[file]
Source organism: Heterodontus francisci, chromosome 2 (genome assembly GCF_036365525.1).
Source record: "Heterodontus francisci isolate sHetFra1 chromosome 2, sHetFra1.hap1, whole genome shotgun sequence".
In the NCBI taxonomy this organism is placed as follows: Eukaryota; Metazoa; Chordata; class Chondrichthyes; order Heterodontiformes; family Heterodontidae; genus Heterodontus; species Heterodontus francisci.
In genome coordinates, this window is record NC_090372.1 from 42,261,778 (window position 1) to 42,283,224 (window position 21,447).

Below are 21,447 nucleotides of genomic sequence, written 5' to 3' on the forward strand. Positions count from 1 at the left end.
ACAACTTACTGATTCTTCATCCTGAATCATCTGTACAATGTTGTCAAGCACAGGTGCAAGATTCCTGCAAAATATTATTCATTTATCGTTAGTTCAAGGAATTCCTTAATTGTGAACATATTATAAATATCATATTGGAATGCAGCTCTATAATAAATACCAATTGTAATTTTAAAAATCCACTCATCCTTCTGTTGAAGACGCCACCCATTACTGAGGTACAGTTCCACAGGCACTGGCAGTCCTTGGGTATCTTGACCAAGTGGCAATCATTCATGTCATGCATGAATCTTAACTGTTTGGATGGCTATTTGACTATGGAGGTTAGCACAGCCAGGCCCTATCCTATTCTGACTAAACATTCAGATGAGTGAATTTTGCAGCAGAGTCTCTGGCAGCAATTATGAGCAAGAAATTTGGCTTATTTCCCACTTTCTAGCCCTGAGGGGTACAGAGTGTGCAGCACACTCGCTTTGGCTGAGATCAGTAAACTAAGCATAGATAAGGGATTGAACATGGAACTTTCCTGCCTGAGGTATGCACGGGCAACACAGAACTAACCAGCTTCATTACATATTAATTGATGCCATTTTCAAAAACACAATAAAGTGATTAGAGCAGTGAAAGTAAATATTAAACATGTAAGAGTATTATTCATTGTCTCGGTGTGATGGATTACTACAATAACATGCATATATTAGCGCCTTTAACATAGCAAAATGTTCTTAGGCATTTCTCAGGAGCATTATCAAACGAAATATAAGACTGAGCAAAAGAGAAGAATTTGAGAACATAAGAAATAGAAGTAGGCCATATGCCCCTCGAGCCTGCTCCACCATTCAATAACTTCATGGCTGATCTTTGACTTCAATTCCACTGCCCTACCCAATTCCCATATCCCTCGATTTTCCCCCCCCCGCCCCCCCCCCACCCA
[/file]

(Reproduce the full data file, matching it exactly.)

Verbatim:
Source organism: Heterodontus francisci, chromosome 2 (genome assembly GCF_036365525.1).
Source record: "Heterodontus francisci isolate sHetFra1 chromosome 2, sHetFra1.hap1, whole genome shotgun sequence".
In the NCBI taxonomy this organism is placed as follows: Eukaryota; Metazoa; Chordata; class Chondrichthyes; order Heterodontiformes; family Heterodontidae; genus Heterodontus; species Heterodontus francisci.
In genome coordinates, this window is record NC_090372.1 from 42,261,778 (window position 1) to 42,283,224 (window position 21,447).

Below are 21,447 nucleotides of genomic sequence, written 5' to 3' on the forward strand. Positions count from 1 at the left end.
ACAACTTACTGATTCTTCATCCTGAATCATCTGTACAATGTTGTCAAGCACAGGTGCAAGATTCCTGCAAAATATTATTCATTTATCGTTAGTTCAAGGAATTCCTTAATTGTGAACATATTATAAATATCATATTGGAATGCAGCTCTATAATAAATACCAATTGTAATTTTAAAAATCCACTCATCCTTCTGTTGAAGACGCCACCCATTACTGAGGTACAGTTCCACAGGCACTGGCAGTCCTTGGGTATCTTGACCAAGTGGCAATCATTCATGTCATGCATGAATCTTAACTGTTTGGATGGCTATTTGACTATGGAGGTTAGCACAGCCAGGCCCTATCCTATTCTGACTAAACATTCAGATGAGTGAATTTTGCAGCAGAGTCTCTGGCAGCAATTATGAGCAAGAAATTTGGCTTATTTCCCACTTTCTAGCCCTGAGGGGTACAGAGTGTGCAGCACACTCGCTTTGGCTGAGATCAGTAAACTAAGCATAGATAAGGGATTGAACATGGAACTTTCCTGCCTGAGGTATGCACGGGCAACACAGAACTAACCAGCTTCATTACATATTAATTGATGCCATTTTCAAAAACACAATAAAGTGATTAGAGCAGTGAAAGTAAATATTAAACATGTAAGAGTATTATTCATTGTCTCGGTGTGATGGATTACTACAATAACATGCATATATTAGCGCCTTTAACATAGCAAAATGTTCTTAGGCATTTCTCAGGAGCATTATCAAACGAAATATAAGACTGAGCAAAAGAGAAGAATTTGAGAACATAAGAAATAGAAGTAGGCCATATGCCCCTCGAGCCTGCTCCACCATTCAATAACTTCATGGCTGATCTTTGACTTCAATTCCACTGCCCTACCCAATTCCCATATCCCTCGATTTTCCCCCCCCCGCCCCCCCCCCACCCA